Confidence in the government's willingness or ability to solve e-crime is ‘very low'.

 

A membership survey by The Corporate IT Forum has suggested that the formation of a new Police Central e-crime Unit may not be enough to restore damaged corporate confidence in the Government's approach to combating high-tech crime.

 

The survey found that while companies are reporting ‘increases' or ‘dramatic increases' in deliberate high-tech crime, a confidence in the ability to solve the crimes is very low.

 

Meanwhile 57 per cent of respondents said that they thought that instances of malicious high-tech crime would not be investigated properly if reported, whilst 30 per cent said that no adequately-resourced body existed to report such crimes to.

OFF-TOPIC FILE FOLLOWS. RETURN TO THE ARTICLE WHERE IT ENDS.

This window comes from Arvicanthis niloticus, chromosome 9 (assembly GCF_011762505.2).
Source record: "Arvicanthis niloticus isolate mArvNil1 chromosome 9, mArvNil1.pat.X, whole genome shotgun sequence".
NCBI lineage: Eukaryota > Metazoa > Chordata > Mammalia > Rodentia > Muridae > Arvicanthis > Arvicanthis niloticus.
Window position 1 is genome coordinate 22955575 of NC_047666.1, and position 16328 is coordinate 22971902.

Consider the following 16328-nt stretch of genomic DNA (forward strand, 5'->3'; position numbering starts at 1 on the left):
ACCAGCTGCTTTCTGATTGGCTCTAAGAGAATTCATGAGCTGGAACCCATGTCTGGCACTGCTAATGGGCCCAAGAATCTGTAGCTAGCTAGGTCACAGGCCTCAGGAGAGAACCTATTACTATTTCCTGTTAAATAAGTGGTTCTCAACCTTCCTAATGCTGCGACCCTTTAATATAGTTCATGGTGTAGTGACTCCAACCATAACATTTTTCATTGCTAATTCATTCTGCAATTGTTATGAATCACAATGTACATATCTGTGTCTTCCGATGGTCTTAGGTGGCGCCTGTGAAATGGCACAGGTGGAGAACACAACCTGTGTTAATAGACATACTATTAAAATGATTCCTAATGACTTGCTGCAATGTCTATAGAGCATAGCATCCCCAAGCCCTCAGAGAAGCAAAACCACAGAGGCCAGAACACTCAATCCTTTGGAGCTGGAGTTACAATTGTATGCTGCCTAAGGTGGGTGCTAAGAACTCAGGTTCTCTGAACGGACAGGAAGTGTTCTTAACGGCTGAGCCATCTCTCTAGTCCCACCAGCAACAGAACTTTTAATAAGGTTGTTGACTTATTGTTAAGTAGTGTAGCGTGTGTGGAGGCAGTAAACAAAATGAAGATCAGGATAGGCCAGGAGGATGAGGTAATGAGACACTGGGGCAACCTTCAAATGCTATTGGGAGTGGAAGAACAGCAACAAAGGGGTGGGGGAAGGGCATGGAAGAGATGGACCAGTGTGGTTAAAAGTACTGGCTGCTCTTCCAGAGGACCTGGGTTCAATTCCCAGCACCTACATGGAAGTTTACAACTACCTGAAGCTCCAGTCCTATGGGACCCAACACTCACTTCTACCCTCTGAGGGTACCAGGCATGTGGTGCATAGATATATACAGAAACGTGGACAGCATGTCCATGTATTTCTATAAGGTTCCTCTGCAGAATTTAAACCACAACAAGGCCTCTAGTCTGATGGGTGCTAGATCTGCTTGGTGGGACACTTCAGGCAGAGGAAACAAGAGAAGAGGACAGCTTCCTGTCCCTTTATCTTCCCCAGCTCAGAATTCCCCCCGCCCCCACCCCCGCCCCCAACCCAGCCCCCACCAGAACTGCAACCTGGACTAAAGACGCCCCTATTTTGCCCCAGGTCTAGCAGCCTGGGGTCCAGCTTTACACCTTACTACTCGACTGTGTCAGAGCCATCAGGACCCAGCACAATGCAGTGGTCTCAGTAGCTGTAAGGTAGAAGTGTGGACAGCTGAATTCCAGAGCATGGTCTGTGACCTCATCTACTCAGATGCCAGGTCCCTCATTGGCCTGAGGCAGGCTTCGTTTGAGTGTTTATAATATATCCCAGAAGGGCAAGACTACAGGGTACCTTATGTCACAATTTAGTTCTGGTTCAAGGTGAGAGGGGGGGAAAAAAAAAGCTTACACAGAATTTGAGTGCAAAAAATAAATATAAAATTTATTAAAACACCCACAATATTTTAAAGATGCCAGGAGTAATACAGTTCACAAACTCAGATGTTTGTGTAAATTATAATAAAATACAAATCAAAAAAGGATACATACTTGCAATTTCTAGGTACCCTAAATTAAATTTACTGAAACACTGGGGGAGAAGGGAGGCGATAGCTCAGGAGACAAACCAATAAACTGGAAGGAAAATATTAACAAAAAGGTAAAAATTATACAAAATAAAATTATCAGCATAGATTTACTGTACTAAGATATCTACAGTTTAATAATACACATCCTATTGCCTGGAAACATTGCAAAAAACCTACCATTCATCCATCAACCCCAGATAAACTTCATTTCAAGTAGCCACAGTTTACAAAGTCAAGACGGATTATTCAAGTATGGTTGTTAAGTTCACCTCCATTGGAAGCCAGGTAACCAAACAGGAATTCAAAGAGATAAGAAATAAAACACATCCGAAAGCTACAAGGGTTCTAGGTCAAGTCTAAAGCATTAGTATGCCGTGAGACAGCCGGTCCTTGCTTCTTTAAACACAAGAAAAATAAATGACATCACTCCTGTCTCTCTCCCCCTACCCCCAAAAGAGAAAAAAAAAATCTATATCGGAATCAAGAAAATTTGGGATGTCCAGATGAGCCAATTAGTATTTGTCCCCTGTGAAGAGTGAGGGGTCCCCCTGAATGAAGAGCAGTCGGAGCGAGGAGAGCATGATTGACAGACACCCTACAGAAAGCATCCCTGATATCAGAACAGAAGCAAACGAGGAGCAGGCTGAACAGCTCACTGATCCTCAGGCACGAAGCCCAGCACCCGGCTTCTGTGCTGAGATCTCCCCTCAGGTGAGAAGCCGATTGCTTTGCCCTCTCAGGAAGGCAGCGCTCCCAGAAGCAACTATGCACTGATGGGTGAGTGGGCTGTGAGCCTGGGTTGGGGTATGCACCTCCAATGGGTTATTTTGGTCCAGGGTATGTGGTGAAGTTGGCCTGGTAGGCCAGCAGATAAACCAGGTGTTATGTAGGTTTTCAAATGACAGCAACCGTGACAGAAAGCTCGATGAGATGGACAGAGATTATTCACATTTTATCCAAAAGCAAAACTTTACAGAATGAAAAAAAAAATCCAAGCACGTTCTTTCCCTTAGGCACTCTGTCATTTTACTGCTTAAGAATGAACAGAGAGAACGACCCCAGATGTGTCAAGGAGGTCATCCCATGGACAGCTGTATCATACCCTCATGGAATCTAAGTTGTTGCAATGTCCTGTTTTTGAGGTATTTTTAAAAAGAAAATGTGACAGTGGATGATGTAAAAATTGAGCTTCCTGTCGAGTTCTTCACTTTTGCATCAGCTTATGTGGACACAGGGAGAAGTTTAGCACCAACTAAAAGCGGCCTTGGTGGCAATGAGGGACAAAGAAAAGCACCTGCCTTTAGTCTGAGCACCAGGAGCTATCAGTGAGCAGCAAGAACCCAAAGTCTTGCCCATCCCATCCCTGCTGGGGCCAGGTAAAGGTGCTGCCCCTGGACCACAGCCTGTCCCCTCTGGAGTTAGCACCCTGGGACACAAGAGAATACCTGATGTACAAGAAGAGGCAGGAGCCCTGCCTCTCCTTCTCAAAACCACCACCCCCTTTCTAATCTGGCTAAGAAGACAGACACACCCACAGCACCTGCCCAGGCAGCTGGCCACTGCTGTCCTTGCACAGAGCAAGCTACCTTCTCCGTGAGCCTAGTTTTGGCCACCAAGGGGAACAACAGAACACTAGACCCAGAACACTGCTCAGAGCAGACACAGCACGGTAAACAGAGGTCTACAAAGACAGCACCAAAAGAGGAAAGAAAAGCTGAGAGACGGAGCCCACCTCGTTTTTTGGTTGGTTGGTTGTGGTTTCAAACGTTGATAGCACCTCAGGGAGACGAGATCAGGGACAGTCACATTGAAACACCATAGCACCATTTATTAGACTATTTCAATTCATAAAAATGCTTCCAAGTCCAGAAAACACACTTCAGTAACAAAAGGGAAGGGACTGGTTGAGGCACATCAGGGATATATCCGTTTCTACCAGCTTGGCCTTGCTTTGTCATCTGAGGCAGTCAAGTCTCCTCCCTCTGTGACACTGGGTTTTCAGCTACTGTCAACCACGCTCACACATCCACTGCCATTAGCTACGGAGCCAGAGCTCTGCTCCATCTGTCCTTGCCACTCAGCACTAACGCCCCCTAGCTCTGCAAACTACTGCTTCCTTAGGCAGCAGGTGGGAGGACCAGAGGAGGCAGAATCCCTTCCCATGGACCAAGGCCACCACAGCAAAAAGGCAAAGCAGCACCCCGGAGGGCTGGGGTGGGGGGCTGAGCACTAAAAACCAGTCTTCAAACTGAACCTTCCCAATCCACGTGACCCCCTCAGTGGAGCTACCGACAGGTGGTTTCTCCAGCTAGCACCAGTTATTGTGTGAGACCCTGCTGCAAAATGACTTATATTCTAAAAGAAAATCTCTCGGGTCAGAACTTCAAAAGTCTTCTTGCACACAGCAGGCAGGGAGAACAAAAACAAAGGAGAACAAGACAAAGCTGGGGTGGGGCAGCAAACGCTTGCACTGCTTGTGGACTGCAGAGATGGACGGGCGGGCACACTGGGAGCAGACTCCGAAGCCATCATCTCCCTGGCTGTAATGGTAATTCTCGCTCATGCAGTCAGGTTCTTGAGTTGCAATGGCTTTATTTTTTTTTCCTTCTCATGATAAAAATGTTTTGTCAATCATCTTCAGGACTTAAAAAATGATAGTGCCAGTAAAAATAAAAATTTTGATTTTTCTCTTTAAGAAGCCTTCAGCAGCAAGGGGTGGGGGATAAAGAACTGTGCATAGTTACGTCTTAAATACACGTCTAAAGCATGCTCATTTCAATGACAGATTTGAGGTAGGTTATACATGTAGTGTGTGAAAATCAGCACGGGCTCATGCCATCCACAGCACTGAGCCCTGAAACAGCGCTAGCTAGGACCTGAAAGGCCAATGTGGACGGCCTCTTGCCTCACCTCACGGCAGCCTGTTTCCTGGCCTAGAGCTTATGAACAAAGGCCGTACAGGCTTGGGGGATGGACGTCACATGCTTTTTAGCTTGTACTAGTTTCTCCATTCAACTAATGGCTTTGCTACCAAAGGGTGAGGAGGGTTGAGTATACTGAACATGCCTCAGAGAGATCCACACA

When asked what would solve the problem, 48 per cent of respondents gave their highest level of support to ‘consistent and appropriate penalties for cyber criminals and cross-border e-crime legislation'.

 

David Roberts, chief executive of The Corporate IT Forum said: “Business confidence in the Government's ability to help them fight cyber crime is at rock-bottom. Large businesses welcome the formation of the New Police Central e-crime Unit as a good first step – but they think it's only part of the solution.

 

“Now, the Government must pay urgent attention to putting the penalties and legal frameworks in place to deter these criminals – wherever they are in the world. Cyber crime shouldn't be treated as a special case. E-crime must be treated just like any form of activity designed to steal or maliciously damage someone else's property – as a crime – with a proper legal framework of penalties and legislation attached.”